A business plan is no good if it’s not used

By Paul Pavli

- Last updated on GMT

Related tags Business plan Management

Pavli: "Check wihether your business plan is still relevant"
Pavli: "Check wihether your business plan is still relevant"
In my role I visit hundreds of pubs every year and one question I always ask the business owner is: “What are you trying to achieve in your pub — what goals do you have for your business and how will you know how you are doing?”

I am asking, in the politest way possible, if they have a business plan and when they last reviewed it.

It both fascinates and frustrates me that business people go to all the trouble of preparing business plans to raise money from a bank or convince a landlord they have great ideas so they will be given a chance to take the pub on. They then sink their life savings into it only to start trading and within weeks forget all the great ideas they had planned.

No matter if you have one or 21 sites, you need to have measurements in place to assess what you set out to achieve all those months ago in the planning stage, and to make sure that your team are clear on what you want to achieve, what the goals are and how you want them to execute the plan with you.

If you have a business, when did you last review your business plan? Is it still relevant and what would you change about it now? Are there new threats in the area or even new opportunities due to business closures? How would you approach your plan today now that you know more about the pub you are in? Will your business plan still bring in customers to spend money while ensuring they enjoy the experience and keep coming back?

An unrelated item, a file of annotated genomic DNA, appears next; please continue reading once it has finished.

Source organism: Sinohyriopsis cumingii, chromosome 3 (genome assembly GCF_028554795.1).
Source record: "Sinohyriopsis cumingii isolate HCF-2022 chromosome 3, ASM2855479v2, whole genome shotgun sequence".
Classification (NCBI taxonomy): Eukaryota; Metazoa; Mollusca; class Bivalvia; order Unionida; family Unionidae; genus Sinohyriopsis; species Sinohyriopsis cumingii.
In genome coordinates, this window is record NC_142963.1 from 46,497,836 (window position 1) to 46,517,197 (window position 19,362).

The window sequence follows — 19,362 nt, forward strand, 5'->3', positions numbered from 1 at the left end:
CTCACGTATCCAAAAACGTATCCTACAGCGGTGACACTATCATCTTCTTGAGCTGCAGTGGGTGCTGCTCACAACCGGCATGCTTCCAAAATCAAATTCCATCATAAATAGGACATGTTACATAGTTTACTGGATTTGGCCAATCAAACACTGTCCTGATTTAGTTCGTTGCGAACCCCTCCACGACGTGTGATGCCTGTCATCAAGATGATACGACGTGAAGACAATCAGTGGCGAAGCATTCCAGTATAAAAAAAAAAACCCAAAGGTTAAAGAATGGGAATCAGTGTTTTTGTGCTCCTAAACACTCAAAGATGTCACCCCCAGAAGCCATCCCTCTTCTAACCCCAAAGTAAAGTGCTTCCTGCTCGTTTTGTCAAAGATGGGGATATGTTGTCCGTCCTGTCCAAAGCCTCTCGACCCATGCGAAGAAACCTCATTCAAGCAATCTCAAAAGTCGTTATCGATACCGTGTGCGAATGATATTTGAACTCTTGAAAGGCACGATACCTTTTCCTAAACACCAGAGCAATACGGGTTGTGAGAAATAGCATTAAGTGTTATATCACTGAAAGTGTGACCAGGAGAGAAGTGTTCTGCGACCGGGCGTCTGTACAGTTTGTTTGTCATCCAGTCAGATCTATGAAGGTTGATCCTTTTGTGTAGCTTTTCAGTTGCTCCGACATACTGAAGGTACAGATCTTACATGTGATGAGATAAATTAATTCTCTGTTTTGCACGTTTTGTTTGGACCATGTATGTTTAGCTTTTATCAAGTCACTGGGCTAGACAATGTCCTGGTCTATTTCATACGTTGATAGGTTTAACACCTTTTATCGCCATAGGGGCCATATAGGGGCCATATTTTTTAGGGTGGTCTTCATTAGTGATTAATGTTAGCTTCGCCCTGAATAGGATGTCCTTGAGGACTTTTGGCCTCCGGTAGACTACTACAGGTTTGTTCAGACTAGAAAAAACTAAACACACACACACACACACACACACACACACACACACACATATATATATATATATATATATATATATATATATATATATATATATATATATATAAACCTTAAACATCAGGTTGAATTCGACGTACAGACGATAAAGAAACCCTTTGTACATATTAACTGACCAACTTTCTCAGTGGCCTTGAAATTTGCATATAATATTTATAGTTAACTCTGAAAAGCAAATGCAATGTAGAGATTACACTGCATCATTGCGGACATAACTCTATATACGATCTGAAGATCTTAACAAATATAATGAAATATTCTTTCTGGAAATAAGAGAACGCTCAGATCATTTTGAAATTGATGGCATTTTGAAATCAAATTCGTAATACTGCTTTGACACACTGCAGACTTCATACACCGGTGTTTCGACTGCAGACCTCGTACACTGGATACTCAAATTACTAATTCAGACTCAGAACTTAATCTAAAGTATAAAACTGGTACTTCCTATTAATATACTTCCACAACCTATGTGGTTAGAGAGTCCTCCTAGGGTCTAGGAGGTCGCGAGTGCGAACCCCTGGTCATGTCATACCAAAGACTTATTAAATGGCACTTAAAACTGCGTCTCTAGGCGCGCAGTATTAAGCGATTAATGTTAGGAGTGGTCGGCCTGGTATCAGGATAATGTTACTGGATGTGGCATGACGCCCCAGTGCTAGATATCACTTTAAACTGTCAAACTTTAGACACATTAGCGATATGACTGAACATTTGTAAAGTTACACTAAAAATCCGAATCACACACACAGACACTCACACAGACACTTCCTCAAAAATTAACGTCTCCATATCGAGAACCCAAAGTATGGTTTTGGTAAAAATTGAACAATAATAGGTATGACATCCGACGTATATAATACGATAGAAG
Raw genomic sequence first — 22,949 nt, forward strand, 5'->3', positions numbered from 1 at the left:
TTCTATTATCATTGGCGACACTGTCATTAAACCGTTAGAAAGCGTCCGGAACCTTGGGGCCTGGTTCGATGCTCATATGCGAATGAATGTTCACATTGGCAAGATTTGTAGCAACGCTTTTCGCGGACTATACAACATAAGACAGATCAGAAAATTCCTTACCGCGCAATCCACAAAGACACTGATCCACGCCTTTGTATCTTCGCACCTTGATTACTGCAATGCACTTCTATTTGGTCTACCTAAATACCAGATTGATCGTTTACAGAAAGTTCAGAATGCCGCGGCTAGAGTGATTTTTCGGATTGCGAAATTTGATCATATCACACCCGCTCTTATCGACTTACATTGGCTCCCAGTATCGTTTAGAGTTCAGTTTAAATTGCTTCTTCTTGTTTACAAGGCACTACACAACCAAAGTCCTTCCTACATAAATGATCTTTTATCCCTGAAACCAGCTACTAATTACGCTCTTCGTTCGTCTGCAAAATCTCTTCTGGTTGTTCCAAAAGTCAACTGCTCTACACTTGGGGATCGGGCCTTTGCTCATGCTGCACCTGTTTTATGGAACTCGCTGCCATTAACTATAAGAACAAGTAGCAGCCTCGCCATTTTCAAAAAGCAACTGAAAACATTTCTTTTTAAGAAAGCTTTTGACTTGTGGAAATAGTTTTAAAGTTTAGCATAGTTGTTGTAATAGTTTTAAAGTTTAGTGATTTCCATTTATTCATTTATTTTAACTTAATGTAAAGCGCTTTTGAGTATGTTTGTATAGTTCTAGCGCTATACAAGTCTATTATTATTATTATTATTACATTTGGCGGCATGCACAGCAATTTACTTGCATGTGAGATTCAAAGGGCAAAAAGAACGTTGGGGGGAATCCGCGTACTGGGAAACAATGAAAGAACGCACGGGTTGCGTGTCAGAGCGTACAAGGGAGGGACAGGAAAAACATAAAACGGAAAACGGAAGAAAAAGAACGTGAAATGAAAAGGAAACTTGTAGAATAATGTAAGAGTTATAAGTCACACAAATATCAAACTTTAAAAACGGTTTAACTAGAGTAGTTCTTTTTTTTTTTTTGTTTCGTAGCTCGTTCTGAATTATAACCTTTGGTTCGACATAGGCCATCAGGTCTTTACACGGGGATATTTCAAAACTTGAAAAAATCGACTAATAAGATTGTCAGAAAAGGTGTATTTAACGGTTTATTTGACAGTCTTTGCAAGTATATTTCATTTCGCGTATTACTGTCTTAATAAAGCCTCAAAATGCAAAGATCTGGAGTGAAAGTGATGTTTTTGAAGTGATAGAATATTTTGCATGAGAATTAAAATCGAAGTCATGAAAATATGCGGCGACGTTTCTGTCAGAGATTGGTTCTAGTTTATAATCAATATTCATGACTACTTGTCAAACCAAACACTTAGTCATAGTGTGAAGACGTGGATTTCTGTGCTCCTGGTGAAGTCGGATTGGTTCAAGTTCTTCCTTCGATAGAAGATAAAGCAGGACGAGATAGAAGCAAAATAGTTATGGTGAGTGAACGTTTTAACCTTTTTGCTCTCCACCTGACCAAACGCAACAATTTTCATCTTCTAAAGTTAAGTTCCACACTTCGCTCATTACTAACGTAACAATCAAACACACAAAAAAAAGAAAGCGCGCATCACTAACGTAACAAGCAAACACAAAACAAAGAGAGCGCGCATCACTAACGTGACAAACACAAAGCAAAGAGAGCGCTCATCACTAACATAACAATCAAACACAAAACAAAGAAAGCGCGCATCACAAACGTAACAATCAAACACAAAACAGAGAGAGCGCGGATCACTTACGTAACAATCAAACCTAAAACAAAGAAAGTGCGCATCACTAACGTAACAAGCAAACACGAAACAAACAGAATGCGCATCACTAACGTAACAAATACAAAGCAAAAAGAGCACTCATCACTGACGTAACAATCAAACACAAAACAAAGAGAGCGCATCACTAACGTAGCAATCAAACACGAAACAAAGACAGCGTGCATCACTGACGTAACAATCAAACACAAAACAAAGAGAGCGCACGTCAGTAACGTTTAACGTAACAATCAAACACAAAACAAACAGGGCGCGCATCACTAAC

Step back and look at what you are doing now and decide if you need to do anything differently. Be your own customer and ask existing and potential customers what they think of your business. Think about making a few small changes initially rather than one big one (unless that one big one is worth the risk). Measure yourself and your team against the plan regularly and remember to tell your staff how the business is doing.

Consider how you will reward your team at each important milestone and how you will reward yourself — it’s essential everyone stays motivated and on plan.

No business can afford to stand still and some of the best pubs I see spend a lot of time looking at what they could do better and what the competition — which includes the likes of coffee shops and restaurants, not just pubs — are up to.

It is a cliché, but it’s essential to work on, not just in your business — so dig out your business plan and spend a couple of hours going through it, making changes to ensure it is still relevant to your business, that your team are all on board with your vision and that you set milestones along the way. It could be the most profitable couple of hours you ever spend.

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